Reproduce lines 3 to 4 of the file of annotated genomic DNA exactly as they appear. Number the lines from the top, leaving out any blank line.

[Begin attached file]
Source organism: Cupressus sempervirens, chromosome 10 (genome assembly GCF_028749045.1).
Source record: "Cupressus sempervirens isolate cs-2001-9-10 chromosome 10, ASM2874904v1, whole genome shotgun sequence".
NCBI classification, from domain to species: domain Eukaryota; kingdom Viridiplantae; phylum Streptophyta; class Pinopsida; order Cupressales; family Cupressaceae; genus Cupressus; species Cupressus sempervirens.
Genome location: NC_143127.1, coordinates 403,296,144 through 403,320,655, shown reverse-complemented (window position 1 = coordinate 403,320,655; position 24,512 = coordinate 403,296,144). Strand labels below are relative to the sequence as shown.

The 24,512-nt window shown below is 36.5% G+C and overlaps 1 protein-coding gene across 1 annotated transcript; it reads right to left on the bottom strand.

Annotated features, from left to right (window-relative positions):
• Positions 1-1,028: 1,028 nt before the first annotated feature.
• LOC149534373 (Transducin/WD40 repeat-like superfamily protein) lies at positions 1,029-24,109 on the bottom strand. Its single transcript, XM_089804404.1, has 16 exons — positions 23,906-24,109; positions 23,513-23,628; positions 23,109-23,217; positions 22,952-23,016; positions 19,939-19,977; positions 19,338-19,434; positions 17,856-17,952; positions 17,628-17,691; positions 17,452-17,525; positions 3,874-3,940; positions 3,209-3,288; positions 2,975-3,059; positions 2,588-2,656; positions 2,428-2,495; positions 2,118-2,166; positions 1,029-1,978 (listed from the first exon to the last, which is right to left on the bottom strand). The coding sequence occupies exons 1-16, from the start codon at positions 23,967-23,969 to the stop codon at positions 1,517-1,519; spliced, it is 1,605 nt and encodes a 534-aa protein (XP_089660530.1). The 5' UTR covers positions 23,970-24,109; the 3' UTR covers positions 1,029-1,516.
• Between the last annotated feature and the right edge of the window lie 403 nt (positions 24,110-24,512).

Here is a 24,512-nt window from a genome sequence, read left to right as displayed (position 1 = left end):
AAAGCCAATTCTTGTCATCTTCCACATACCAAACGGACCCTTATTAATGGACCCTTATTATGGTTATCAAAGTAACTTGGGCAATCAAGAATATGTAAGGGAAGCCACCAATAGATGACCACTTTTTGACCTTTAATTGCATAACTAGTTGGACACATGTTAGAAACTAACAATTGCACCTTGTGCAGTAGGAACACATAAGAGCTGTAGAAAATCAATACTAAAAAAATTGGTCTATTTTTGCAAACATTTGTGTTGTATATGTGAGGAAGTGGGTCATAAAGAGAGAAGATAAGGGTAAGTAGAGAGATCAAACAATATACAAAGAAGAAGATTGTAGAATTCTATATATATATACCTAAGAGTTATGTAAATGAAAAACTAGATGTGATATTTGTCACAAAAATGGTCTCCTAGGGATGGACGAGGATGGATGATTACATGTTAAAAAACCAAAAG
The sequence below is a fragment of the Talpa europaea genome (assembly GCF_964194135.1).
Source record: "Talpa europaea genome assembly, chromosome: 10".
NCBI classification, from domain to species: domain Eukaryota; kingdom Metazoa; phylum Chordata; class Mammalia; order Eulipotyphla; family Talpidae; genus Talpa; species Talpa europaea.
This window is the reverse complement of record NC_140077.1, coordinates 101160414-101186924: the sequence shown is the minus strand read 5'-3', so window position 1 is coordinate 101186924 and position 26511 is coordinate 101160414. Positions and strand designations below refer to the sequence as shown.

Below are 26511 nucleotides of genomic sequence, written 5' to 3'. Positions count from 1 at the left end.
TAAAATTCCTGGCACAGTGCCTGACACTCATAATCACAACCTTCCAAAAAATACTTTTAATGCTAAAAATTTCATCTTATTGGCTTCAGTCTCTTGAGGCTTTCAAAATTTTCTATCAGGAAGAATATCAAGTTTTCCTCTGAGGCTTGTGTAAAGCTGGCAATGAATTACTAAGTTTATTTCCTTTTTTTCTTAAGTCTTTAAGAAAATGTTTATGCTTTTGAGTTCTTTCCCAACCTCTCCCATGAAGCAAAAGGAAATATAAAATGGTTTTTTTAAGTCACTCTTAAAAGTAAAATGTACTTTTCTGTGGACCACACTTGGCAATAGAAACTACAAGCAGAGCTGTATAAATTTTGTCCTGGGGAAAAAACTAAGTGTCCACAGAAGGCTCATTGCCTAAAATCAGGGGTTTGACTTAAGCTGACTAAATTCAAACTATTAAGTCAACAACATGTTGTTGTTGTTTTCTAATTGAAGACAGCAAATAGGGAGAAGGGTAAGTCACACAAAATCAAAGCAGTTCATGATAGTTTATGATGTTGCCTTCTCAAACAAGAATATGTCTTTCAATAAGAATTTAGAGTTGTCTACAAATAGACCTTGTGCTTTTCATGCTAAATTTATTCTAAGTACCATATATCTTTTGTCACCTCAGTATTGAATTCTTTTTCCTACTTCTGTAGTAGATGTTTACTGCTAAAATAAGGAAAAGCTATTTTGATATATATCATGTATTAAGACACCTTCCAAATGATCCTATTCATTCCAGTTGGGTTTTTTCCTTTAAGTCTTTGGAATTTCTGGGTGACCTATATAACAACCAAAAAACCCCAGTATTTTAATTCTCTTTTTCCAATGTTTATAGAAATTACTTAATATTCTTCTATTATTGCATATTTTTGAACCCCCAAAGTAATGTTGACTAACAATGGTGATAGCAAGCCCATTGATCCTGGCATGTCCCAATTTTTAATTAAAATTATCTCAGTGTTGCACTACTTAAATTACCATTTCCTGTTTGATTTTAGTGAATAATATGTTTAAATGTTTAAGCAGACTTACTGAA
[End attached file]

NCBI classification, from domain to species: domain Eukaryota; kingdom Viridiplantae; phylum Streptophyta; class Pinopsida; order Cupressales; family Cupressaceae; genus Cupressus; species Cupressus sempervirens.
Genome location: NC_143127.1, coordinates 403,296,144 through 403,320,655, shown reverse-complemented (window position 1 = coordinate 403,320,655; position 24,512 = coordinate 403,296,144). Strand labels below are relative to the sequence as shown.